When an MIT Philosophy Professor Has a Midlife Crisis
In the 1999 film, American Beauty, the protagonist Lester Burnham embarks on rather stereotypical responses to what one might term his midlife ennui. He trades his unexciting Toyota Camry for a zippier 1970 Pontiac Firebird, and lusts after his teenage daughter’s best friend.
Kieran Setiya, who is currently a philosophy professor at MIT, rejects such a cliched return to adolescence – a sports car, an extramarital fling, marijuana or an impulsive career change. In his book, Midlife: A Philosophical Guide, Setiya journeys through his own ‘crisis’, using the frameworks and tools of his field, to analyze both the causes and answers to a decline in satisfaction that marks midlifers across geographies and cultures.
It is of course, both puzzling and ironic, as the Prof himself points out, that he even seems to face a crisis. After all, he seems to have it all: financial stability, a peaceful marriage, a child, and a tenured position at a prestigious university. He even thinks his career choice is best suited to his temperament and intellectual proclivities. Yet he senses futility in his actions – publishing more papers, writing more books, teaching more students. In other words, more of the same.
He’s aware that the feeling is engendered by a sense of his own mortality. After all, at midlife, despite whatever we do to camouflage the signs of aging – dye our hairs, fix our teeth, botox our wrinkles, replace our knees – we cannot hide the stark fact of our own inevitable deaths. On the other hand, the idea of living forever, even in perpetually youthful bodies, does not hold appeal. How would we deal with the tedium of infinity?
A Social History of the Midlife Crisis
Before shining a light on his personal dilemma, Setiya charts the history of the ‘crisis’ as a social phenomenon. The midlife crisis is a modern, 20th Century notion. The idea of midlife representing a low-point did not exist in popular American or global lexicon, till Elliot Jacques used the term, for the first time, in his 1965 essay titled “Death and Midlife Crisis.” In the earlier century, midlife was largely perceived as a pinnacle in life satisfaction, because one was assumed, by then, to have achieved a certain mastery or competence in one’s field.
In her book, In Our Prime: The Invention of Middle Age (2012), Patricia Cohen conjectures that the increasing mechanization of work and the adoption of industrial measures like ‘productivity’ and ‘efficiency’ may have led to a devaluing of older workers, as companies demanded the stamina and energies of younger bodies. Moreover, the large-scale unemployment of older workers during the 1929 American Depression strengthened the categorization of such people as ‘unemployable.’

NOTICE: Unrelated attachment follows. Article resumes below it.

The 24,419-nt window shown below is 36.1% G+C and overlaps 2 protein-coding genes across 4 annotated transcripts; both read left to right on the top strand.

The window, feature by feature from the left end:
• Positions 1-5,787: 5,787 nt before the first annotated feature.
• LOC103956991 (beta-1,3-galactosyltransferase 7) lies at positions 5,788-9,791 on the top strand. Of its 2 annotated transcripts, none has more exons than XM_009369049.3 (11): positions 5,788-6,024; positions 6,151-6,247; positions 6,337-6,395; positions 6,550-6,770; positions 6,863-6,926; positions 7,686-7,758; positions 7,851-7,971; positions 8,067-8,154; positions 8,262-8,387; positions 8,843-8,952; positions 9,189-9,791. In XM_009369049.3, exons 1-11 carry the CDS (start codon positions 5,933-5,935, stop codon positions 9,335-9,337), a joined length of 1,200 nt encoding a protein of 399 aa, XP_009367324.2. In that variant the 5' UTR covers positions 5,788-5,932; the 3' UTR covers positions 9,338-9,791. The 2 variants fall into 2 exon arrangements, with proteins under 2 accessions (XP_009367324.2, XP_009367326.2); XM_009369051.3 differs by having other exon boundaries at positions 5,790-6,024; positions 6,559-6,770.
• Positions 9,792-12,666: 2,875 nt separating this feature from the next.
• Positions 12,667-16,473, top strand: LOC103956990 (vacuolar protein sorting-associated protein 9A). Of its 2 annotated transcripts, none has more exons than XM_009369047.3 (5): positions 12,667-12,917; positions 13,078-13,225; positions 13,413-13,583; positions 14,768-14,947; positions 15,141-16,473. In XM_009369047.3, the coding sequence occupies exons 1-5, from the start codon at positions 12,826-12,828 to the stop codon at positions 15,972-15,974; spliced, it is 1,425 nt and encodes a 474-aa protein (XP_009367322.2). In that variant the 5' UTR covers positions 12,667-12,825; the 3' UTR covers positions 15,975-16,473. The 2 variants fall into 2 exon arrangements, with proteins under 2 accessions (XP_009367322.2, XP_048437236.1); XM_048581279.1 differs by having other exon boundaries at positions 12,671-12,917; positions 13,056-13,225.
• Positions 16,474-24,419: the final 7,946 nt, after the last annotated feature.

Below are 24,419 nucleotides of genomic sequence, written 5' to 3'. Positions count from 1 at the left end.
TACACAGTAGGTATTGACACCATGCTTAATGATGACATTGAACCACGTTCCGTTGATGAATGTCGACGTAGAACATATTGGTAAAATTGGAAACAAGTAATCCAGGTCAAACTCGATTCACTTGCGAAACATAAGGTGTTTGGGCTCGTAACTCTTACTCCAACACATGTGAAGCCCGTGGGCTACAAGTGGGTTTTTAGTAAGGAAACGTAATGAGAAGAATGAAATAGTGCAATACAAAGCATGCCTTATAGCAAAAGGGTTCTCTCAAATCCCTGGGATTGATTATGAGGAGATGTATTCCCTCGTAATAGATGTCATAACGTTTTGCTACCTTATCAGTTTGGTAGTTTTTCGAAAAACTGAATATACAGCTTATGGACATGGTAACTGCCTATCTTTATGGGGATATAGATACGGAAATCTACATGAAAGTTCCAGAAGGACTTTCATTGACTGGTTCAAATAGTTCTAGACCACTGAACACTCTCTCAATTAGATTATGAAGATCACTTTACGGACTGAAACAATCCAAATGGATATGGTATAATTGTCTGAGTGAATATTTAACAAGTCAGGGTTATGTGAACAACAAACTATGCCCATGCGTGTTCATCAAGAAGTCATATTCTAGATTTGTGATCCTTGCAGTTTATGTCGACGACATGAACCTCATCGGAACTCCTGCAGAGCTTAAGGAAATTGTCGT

After Jacques’ iconic article, the sense of a ubiquitous crisis was perpetuated further by the bestselling book, Passages: Predictable Crises of Adult Life (1974) by Gail Sheehy. Through the 70s, most members of the American public believed the crisis was widespread. To confirm this, in 1989, the MacArthur Foundation commissioned a large-scale study to verify the anecdotal evidence depicted in books and articles. Surprisingly, they reported it wasn’t significant. A later study found it seemed to afflict only a quarter of American midlifers. Though a quarter still comprises a reasonably large population, when the results of the decade-long study were published, a Washington Post article carried the headline, “Midlife Without the Crisis.”
But after psychologists had lost interest in distressed midlifers, in 2008, two economists (David Blanchflower from Dartmouth University and Andrew Oswald from the University of Warwick) revived the idea of a more pervasive crisis. Studying a much larger population across 72 countries, they discovered a “gently curving U”, a shape that held across genders and cultures. They found that people were generally happier when younger and when older, but less so at the “crest of the hill.” Later, similar curves were observed among great apes (including chimps and orangutans), indicating not just social or cultural, but biological drivers.
Lessons from the Lives and Thoughts of Early Philosophers
Accepting the inevitability of such a crisis for most midlifers, Setiya digs into the lives of earlier thinkers like John Stuart Mill. Mill, who was schooled by his father at an extraordinarily intense pace, was by the age of twenty, already a significant contributor to British philosophy and political economy. However, just when he had already achieved more than other young adults of his era, Mill suffered a nervous breakdown.